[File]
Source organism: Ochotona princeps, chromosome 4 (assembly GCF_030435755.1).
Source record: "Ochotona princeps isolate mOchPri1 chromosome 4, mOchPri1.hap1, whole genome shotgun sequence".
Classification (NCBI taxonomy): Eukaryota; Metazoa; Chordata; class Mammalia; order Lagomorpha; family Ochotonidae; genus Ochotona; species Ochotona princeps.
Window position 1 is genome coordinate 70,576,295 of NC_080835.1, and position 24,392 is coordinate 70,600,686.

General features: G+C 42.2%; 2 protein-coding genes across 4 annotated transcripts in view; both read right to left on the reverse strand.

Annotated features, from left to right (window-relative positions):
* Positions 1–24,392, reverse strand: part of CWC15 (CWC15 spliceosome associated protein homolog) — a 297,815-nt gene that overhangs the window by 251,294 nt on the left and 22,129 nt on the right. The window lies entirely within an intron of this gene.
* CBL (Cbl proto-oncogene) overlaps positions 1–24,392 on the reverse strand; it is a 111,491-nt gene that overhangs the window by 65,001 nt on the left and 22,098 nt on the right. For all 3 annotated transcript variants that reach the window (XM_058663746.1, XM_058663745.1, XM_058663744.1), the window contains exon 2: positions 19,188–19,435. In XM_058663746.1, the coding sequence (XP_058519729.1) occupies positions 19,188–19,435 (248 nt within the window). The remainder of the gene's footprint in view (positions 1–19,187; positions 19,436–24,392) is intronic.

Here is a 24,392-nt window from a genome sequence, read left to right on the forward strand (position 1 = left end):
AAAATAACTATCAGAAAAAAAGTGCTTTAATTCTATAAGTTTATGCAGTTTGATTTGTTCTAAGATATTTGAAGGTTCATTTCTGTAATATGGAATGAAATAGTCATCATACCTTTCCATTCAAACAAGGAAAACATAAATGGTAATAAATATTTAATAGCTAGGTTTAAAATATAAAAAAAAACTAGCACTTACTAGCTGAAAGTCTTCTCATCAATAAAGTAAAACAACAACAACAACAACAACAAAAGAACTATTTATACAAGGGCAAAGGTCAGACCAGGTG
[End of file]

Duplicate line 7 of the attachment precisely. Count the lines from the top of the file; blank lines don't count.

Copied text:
* Positions 1–24,392, reverse strand: part of CWC15 (CWC15 spliceosome associated protein homolog) — a 297,815-nt gene that overhangs the window by 251,294 nt on the left and 22,129 nt on the right. The window lies entirely within an intron of this gene.